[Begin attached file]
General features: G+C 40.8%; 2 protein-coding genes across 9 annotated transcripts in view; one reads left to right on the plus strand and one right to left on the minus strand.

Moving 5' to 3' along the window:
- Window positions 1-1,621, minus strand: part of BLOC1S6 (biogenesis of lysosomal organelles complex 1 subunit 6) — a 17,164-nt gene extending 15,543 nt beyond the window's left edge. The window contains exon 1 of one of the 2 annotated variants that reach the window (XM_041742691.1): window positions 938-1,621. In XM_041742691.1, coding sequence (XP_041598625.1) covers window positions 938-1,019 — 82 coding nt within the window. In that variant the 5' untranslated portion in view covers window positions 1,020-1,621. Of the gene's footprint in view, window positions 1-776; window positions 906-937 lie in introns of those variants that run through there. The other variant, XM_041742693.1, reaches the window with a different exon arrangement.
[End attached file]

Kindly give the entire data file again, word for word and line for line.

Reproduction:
General features: G+C 40.8%; 2 protein-coding genes across 9 annotated transcripts in view; one reads left to right on the plus strand and one right to left on the minus strand.

Moving 5' to 3' along the window:
- Window positions 1-1,621, minus strand: part of BLOC1S6 (biogenesis of lysosomal organelles complex 1 subunit 6) — a 17,164-nt gene extending 15,543 nt beyond the window's left edge. The window contains exon 1 of one of the 2 annotated variants that reach the window (XM_041742691.1): window positions 938-1,621. In XM_041742691.1, coding sequence (XP_041598625.1) covers window positions 938-1,019 — 82 coding nt within the window. In that variant the 5' untranslated portion in view covers window positions 1,020-1,621. Of the gene's footprint in view, window positions 1-776; window positions 906-937 lie in introns of those variants that run through there. The other variant, XM_041742693.1, reaches the window with a different exon arrangement.